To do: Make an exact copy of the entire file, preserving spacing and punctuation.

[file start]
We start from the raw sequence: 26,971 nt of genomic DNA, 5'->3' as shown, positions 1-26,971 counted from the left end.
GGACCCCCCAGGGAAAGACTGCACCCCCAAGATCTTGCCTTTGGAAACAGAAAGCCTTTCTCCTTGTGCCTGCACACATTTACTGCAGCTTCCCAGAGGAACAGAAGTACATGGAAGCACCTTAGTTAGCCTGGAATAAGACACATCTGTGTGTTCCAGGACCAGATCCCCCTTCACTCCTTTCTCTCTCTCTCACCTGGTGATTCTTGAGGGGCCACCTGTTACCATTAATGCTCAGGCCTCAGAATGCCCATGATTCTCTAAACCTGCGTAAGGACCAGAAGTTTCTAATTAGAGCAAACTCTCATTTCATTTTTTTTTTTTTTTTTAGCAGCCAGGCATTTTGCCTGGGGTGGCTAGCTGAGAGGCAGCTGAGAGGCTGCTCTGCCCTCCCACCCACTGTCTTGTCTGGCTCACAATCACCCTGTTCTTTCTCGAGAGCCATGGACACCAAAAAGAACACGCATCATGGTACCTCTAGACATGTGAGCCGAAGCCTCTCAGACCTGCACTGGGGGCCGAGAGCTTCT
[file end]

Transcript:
We start from the raw sequence: 26,971 nt of genomic DNA, 5'->3' as shown, positions 1-26,971 counted from the left end.
GGACCCCCCAGGGAAAGACTGCACCCCCAAGATCTTGCCTTTGGAAACAGAAAGCCTTTCTCCTTGTGCCTGCACACATTTACTGCAGCTTCCCAGAGGAACAGAAGTACATGGAAGCACCTTAGTTAGCCTGGAATAAGACACATCTGTGTGTTCCAGGACCAGATCCCCCTTCACTCCTTTCTCTCTCTCTCACCTGGTGATTCTTGAGGGGCCACCTGTTACCATTAATGCTCAGGCCTCAGAATGCCCATGATTCTCTAAACCTGCGTAAGGACCAGAAGTTTCTAATTAGAGCAAACTCTCATTTCATTTTTTTTTTTTTTTTTAGCAGCCAGGCATTTTGCCTGGGGTGGCTAGCTGAGAGGCAGCTGAGAGGCTGCTCTGCCCTCCCACCCACTGTCTTGTCTGGCTCACAATCACCCTGTTCTTTCTCGAGAGCCATGGACACCAAAAAGAACACGCATCATGGTACCTCTAGACATGTGAGCCGAAGCCTCTCAGACCTGCACTGGGGGCCGAGAGCTTCT